Never Ending Undergraduate Education

It has come to my attention that many teachers of singing spend their entire careers at a college or teaching in a junior or senior high school. Some of these teachers do not have a “private practice” outside of their school jobs. This makes for a strange relationship to singing and singers.

People of all ages can sing. Even really little children can carry a tune and age is no factor for others. We just saw Barbara Cook at Avery Fisher Hall sing with the NY Philharmonic for her 80th birthday and she sounded young, clear, and absolutely wonderful.

People of all levels of ability are interested in or desire to find a way to sing. Some just want to sing in the local community or church choir, others who are professional actors or dancers find that they are suddenly expected to sing in a production although they don’t have any background as singers.

I have worked with people of all levels of ability from practically none to world famous artists, with those from musical families who sang from their earliest years to those who began singing in their later years with no background at all and learned to sing successfully. I have worked with people with absolutely gorgeous voices and those with voices that are plain and simple, and people with all manner of vocal injuries or illnesses, physical impairments, and emotional issues.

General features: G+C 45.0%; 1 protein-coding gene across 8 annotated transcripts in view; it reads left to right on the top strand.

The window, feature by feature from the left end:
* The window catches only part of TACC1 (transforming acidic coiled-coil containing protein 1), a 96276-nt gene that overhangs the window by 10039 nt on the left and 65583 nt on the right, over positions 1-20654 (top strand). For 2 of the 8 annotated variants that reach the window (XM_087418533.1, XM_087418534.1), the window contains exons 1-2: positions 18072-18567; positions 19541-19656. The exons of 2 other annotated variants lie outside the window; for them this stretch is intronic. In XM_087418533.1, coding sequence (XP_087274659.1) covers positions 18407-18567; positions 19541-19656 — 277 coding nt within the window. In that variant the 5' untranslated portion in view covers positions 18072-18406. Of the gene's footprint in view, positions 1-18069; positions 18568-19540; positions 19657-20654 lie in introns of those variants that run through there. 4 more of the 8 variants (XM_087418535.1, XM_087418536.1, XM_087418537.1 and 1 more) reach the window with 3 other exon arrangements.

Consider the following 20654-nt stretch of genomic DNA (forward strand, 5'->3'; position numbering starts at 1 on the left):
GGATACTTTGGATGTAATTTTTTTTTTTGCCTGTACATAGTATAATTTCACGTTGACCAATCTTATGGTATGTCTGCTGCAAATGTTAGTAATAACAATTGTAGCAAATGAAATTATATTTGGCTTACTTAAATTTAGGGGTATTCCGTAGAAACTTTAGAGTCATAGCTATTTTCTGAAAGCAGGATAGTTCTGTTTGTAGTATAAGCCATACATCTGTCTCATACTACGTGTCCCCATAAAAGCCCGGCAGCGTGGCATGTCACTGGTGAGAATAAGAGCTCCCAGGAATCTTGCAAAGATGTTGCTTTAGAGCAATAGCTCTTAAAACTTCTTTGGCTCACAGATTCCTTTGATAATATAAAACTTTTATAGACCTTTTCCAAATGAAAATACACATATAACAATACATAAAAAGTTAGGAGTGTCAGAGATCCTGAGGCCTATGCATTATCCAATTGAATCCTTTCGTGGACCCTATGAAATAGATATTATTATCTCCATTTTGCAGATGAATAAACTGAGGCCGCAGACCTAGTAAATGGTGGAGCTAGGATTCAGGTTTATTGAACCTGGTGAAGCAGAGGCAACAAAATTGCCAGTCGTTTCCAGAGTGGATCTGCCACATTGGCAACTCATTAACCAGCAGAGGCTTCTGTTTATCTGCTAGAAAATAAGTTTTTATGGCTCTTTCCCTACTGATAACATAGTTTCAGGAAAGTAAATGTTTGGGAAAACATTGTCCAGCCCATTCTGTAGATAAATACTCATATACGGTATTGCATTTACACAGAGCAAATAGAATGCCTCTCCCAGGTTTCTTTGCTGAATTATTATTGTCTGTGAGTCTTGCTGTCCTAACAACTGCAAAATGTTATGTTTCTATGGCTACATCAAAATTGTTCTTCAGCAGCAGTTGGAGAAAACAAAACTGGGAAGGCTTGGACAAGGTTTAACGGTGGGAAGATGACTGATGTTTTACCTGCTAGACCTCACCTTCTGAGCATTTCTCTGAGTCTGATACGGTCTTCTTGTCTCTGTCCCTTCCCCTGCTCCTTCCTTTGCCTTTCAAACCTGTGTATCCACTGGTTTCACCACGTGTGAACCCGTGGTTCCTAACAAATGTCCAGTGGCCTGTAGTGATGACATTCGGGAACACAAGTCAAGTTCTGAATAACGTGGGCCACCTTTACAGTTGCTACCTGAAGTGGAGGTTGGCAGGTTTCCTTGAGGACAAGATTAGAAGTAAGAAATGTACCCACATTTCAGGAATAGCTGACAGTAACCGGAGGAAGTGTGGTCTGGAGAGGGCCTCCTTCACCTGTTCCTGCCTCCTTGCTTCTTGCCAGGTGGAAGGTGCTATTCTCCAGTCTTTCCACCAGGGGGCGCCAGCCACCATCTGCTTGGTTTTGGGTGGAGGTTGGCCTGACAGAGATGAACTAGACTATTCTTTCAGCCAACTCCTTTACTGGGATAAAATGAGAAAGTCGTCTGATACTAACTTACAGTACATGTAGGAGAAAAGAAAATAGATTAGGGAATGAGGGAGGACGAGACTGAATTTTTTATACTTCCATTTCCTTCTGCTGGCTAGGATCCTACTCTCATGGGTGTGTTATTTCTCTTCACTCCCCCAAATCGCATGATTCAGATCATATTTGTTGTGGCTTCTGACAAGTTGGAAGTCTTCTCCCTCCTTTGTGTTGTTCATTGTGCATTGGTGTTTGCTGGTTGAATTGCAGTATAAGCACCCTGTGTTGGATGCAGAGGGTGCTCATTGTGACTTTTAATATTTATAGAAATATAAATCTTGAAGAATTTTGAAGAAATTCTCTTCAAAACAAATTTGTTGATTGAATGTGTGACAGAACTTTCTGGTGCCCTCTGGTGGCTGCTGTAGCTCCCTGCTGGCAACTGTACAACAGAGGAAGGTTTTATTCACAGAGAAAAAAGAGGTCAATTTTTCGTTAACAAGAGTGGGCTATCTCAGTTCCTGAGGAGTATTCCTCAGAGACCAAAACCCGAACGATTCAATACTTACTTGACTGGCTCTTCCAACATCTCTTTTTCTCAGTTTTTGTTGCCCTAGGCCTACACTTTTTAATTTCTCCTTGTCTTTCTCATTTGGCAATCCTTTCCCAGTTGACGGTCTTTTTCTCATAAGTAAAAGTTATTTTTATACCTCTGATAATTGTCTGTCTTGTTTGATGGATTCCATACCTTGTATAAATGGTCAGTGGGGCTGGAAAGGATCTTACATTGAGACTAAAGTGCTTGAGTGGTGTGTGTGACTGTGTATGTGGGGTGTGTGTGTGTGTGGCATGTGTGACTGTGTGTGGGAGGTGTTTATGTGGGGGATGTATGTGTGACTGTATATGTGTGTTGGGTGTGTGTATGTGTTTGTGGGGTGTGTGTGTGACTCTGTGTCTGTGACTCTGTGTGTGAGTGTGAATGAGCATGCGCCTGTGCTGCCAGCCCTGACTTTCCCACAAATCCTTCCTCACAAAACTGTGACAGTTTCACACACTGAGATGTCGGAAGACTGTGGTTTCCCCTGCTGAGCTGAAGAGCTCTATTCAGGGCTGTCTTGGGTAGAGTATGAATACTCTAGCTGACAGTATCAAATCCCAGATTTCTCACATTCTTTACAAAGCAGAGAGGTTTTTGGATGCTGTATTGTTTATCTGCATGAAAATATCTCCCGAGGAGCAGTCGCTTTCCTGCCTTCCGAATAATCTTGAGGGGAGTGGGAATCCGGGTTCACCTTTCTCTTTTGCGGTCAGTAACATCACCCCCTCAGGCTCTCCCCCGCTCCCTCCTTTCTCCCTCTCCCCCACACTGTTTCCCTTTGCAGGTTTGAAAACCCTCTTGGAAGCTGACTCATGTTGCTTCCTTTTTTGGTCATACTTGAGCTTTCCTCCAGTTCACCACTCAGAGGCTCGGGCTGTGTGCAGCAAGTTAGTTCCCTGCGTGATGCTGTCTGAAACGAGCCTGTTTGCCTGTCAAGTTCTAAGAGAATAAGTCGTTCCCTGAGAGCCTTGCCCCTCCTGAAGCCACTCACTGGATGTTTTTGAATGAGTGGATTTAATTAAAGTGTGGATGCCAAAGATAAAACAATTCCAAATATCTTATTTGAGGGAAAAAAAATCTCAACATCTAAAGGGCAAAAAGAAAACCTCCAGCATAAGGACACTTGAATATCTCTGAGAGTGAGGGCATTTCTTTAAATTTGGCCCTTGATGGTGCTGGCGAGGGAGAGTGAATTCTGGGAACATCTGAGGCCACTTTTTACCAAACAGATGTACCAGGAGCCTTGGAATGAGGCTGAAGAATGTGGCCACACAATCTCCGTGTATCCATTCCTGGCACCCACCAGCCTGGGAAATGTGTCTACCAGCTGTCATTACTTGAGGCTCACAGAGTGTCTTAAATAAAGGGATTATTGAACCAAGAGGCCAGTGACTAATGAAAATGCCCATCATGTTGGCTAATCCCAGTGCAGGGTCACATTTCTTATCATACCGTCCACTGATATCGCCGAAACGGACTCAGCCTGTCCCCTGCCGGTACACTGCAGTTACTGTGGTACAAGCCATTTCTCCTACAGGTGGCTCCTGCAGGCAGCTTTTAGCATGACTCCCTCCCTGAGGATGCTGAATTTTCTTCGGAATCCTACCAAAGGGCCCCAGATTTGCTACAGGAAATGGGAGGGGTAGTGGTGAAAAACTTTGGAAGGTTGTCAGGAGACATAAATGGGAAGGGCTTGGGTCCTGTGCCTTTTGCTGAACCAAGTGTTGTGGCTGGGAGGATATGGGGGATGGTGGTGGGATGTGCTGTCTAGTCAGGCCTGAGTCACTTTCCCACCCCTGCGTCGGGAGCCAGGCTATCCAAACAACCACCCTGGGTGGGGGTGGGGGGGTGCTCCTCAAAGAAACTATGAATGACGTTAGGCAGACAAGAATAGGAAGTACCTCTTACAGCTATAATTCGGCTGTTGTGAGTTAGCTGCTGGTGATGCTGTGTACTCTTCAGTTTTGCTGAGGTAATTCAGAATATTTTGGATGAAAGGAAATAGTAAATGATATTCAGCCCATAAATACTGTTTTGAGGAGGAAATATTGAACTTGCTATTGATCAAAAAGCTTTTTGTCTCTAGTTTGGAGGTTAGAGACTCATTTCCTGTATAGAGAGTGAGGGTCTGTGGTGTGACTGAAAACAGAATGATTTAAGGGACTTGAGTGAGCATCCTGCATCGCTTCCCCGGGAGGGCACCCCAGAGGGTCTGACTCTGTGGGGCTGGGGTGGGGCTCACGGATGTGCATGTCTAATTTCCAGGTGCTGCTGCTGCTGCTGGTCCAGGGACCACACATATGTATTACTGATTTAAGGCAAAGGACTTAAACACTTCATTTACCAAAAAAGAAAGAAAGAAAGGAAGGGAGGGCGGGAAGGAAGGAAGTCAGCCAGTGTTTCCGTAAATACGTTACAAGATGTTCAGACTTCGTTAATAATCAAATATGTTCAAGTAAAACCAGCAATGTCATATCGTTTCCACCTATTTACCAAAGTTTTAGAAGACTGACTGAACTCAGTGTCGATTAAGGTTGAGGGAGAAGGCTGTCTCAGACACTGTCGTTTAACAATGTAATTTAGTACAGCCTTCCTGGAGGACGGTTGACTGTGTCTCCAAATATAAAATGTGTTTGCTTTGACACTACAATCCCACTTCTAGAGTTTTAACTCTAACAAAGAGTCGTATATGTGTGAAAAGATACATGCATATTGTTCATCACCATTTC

Teaching only young people who enter music programs, one assumes, being able to at least match pitch is certainly a good thing to do but it is a finite way to deal with education. Teaching only college students who have to audition to get into a school in the first place also creates an environment that is limited. Those who do not teach any other population might never have to confront any of the people I just mentioned. But confronting those people is an enormous opportunity to learn.

Those who are in the “ivory tower” of an educational organization may formulate the very incorrect and skewed opinion that the world reflects the school environment when frequently the school environment has nothing whatsoever to do with the real world. Those who do not venture out into the world to see and hear all that is out there in singer-land cannot possibly know how the world is changing (ever so fast and always), what is current and why. Those who teach something in the same way, over and over, with no changes in approach for decades, cannot understand why new and different skills and approaches are necessary even in those who do a good job with what knowledge they already possess.

I wonder if this is why, when CCM teaching is demonstrated to these people, they are so against what they are presented. Do they realize that the teaching reflects the real world, what is happening now or are they completely ignorant that there even is a world……..other than the one in their campus studio.

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